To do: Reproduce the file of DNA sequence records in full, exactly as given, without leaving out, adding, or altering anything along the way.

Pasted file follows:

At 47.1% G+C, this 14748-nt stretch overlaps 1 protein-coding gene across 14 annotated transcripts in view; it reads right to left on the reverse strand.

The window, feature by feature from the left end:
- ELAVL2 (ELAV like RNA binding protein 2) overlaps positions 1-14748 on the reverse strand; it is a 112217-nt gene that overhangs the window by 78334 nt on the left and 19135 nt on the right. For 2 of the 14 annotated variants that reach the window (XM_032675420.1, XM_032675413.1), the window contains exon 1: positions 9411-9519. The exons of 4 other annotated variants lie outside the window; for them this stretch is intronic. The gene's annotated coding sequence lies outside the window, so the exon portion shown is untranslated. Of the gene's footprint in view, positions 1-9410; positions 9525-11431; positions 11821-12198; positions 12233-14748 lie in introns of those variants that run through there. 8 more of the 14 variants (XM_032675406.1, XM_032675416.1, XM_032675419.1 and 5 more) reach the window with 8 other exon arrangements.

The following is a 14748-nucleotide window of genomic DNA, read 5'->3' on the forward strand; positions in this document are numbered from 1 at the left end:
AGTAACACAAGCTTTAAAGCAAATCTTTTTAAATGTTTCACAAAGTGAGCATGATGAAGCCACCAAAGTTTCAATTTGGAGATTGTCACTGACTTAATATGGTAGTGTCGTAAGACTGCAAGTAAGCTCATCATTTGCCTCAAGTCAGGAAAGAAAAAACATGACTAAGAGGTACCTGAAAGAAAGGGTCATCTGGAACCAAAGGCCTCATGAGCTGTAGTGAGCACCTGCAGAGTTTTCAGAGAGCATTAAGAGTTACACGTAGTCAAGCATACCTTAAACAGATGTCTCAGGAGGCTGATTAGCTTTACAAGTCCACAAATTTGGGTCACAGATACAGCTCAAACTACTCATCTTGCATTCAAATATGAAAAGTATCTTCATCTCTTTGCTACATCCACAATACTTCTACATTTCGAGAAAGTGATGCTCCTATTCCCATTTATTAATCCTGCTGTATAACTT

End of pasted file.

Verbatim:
At 47.1% G+C, this 14748-nt stretch overlaps 1 protein-coding gene across 14 annotated transcripts in view; it reads right to left on the reverse strand.

The window, feature by feature from the left end:
- ELAVL2 (ELAV like RNA binding protein 2) overlaps positions 1-14748 on the reverse strand; it is a 112217-nt gene that overhangs the window by 78334 nt on the left and 19135 nt on the right. For 2 of the 14 annotated variants that reach the window (XM_032675420.1, XM_032675413.1), the window contains exon 1: positions 9411-9519. The exons of 4 other annotated variants lie outside the window; for them this stretch is intronic. The gene's annotated coding sequence lies outside the window, so the exon portion shown is untranslated. Of the gene's footprint in view, positions 1-9410; positions 9525-11431; positions 11821-12198; positions 12233-14748 lie in introns of those variants that run through there. 8 more of the 14 variants (XM_032675406.1, XM_032675416.1, XM_032675419.1 and 5 more) reach the window with 8 other exon arrangements.

The following is a 14748-nucleotide window of genomic DNA, read 5'->3' on the forward strand; positions in this document are numbered from 1 at the left end:
AGTAACACAAGCTTTAAAGCAAATCTTTTTAAATGTTTCACAAAGTGAGCATGATGAAGCCACCAAAGTTTCAATTTGGAGATTGTCACTGACTTAATATGGTAGTGTCGTAAGACTGCAAGTAAGCTCATCATTTGCCTCAAGTCAGGAAAGAAAAAACATGACTAAGAGGTACCTGAAAGAAAGGGTCATCTGGAACCAAAGGCCTCATGAGCTGTAGTGAGCACCTGCAGAGTTTTCAGAGAGCATTAAGAGTTACACGTAGTCAAGCATACCTTAAACAGATGTCTCAGGAGGCTGATTAGCTTTACAAGTCCACAAATTTGGGTCACAGATACAGCTCAAACTACTCATCTTGCATTCAAATATGAAAAGTATCTTCATCTCTTTGCTACATCCACAATACTTCTACATTTCGAGAAAGTGATGCTCCTATTCCCATTTATTAATCCTGCTGTATAACTT